Fourthly. The staff of British capitalism—the Conservative Party—understood that tie gigantic strike of the British workers was a fact of tremendous political importance, that a serious struggle could be waged against such a strike only by measures of a political character, that in order to break the strike the authority of the King and the authority of the House of Commons and the Constitution must all be invoked, that the strike could not be ended without mobilising the troops and proclaiming a state of emergency. Meanwhile the staff of the British labour movement—the General Council—did not, or would not, understand this simple thing, or were afraid to admit it, assuring all and sundry that the General Strike was a purely industrial dispute, that it did not want or intend to transform the struggle into a political struggle, that it was not thinking of striking at the general staff of British capital, the Conservative Party, and that it—the General Council—did not intend to raise the question of power.

The General Council thereby doomed the strike to inevitable failure. For, as history has shown, a general strike which is not developed on the lines of political struggle must inevitably fail.

Fifthly. The staff of the British capitalists understood that international aid to the British strike constituted a mortal danger to the bourgeoisie, while the General Council did not understand, or pretended not to understand, that the strike of the British workers could only be won with the aid of international proletarian solidarity. Hence the refusal of the General Council to accept the financial aid of the workers of the Soviet Union [3] and of other countries.

Such a gigantic strike as the General Strike in Britain could yield tangible results given two basic conditions at any rate: the development of the strike on political lines and the transformation of the strike into an act of struggle of the proletarians of all the advanced capitalist countries against capital. But the British General Council, with the peculiar ‘wisdom’ distinguishing it, rejected both these conditions, thereby pre-determining the failure of the General Strike.

Sixthly. Without doubt a role of no little importance was played by the more than ambiguous behaviour of the Second International and of the Amsterdam Trade Union International in the matter of aid to the British General Strike. In essence, the platonic decisions of these organisations of the Social Democrats concerning aid to the strike amounted to the actual refusal of all and any financial help in practice, for in no other way than as ambiguous behaviour on the part of the social democratic International can one explain the fact that the trade unions of Europe and America together contributed not more than one-eighth of the amount of financial aid which the trade unions of the Soviet Union found it possible to afford their British brothers. I need not dwell on the aid of another nature, in the form of stopping the import of coal, in which respect the Amsterdam Trade Union International is literally behaving in blackleg fashion.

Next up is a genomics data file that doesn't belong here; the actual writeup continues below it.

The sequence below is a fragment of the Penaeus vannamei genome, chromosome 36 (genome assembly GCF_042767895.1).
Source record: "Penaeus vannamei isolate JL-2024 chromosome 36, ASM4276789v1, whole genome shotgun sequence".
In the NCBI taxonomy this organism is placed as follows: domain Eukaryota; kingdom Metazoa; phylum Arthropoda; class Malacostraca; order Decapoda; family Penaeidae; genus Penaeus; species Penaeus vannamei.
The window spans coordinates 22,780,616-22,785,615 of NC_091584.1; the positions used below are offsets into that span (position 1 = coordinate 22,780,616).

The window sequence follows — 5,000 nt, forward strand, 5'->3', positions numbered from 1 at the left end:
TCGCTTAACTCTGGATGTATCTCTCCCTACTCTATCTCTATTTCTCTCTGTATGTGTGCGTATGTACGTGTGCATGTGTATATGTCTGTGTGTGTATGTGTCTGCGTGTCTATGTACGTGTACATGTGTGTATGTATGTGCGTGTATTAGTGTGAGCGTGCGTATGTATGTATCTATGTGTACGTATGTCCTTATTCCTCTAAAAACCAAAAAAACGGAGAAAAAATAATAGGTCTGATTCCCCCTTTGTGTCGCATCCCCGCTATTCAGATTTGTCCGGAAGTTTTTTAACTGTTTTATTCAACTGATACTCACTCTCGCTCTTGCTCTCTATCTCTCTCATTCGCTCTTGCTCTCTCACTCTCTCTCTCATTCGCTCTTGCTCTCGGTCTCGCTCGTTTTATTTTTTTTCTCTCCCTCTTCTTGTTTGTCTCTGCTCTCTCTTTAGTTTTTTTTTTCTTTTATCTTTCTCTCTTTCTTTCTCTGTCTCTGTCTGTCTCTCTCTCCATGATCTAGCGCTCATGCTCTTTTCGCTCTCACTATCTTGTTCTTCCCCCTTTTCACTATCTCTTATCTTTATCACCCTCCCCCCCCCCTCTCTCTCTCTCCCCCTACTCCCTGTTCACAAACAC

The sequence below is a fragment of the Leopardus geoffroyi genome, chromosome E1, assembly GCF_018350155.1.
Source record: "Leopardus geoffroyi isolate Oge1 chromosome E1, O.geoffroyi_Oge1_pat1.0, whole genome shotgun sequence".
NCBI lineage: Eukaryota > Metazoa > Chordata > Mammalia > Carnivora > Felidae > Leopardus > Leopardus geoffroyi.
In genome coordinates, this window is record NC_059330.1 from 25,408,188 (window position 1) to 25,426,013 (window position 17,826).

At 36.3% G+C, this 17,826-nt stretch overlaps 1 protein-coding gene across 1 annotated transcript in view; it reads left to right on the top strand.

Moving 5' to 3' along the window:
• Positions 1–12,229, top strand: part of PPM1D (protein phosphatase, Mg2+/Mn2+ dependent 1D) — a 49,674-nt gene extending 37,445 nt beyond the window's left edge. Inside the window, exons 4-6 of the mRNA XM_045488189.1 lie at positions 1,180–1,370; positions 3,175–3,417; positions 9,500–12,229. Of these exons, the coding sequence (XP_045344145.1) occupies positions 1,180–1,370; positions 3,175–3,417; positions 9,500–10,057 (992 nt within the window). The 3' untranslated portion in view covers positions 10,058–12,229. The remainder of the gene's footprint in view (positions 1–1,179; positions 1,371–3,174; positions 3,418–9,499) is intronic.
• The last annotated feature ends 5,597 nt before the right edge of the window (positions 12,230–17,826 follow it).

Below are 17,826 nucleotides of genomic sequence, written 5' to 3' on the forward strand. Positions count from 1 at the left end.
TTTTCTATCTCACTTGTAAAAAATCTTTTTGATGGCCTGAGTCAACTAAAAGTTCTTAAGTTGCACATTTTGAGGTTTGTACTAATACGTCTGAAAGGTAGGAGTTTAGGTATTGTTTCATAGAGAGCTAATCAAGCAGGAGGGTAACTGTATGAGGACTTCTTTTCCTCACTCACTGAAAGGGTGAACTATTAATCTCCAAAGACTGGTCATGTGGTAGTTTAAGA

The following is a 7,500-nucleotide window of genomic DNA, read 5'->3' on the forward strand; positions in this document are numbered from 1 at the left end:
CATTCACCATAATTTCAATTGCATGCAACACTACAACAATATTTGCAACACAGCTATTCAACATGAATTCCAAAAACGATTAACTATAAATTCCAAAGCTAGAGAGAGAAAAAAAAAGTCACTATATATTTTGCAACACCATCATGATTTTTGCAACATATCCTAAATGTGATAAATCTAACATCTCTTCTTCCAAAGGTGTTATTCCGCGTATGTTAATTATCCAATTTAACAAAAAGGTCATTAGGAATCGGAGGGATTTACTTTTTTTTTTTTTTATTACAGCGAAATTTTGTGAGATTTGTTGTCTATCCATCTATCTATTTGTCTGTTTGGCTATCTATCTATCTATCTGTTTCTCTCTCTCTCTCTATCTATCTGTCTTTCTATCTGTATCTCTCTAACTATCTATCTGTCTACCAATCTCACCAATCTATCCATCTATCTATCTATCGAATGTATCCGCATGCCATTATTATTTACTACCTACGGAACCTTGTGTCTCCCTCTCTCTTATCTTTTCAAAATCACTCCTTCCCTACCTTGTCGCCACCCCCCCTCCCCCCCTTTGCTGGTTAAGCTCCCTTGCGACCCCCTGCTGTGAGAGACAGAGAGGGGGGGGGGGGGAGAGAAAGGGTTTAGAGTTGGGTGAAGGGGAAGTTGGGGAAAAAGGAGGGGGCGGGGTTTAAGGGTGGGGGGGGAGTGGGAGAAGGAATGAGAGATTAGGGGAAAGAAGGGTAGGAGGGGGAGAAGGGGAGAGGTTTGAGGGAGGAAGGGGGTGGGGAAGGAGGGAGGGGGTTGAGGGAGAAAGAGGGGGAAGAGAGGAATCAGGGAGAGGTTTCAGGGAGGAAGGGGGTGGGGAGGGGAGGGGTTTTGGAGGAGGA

Seventhly. There is likewise no doubt that the weakness of the British Communist Party was of no small importance in the defeat of the General Strike. It should be said that the British Communist Party is one of the best sections of the Communist International. It should be pointed out that its policy throughout the time of the strike in Britain was perfectly correct. It must, however, also be admitted that its prestige among the British workers is still weak. And this circumstance could not fail to play a fatal part in the course of the General Strike.

These are the circumstances, at any rate the most important of them, which we are able to ascertain at the present time and which determined the undesirable outcome of the General Strike in Britain.


(To be concluded next month)


Source: Labour Monthly, Vol. XXXV, No. 5, May 1953, pp. 232-234
Publisher: The Proprietors, Trinity Trust, 134, Ballards Lane, London, N3
Transcription/Markup: Brian Reid
Public Domain: Marxists Internet Archive (2007). You may freely copy, distribute, display and perform this work; as well as make derivative and commercial works. Please credit “Marxists Internet Archive” as your source.

WHAT are the lessons of the General Strike in Britain, at any rate the most important of them? These lessons amount to the following:

First. The crisis in the mining industry in Britain, and the General Strike linked with it, raise foursquare the question of socialising the implements and means of production in the mining industry, with the establishment of workers’ control. This is a question of winning Socialism. It is hardly necessary to prove that there are not and cannot be any ways for the radical solution of the crisis in the mining industry other than the way proposed by the British Communist Party. The crisis in the mining industry and the General Strike bring the British working class face to face with the question of the practical realisation of Socialism.

Secondly. The British working class could not but experience at first hand that the chief obstacle on the road to its aim is the political power of the capitalists, in the present case, the Conservative Party and its Government. Although the General Council feared like the plague to admit the indissoluble connection between economic struggle and political struggle, the British workers cannot now fail to understand that, in their difficult struggle against organised capital, the question of power is now the main question, and that it is impossible to solve either the crisis in the mining industry or the crisis in the whole of British industry, in general, without solving the question of power.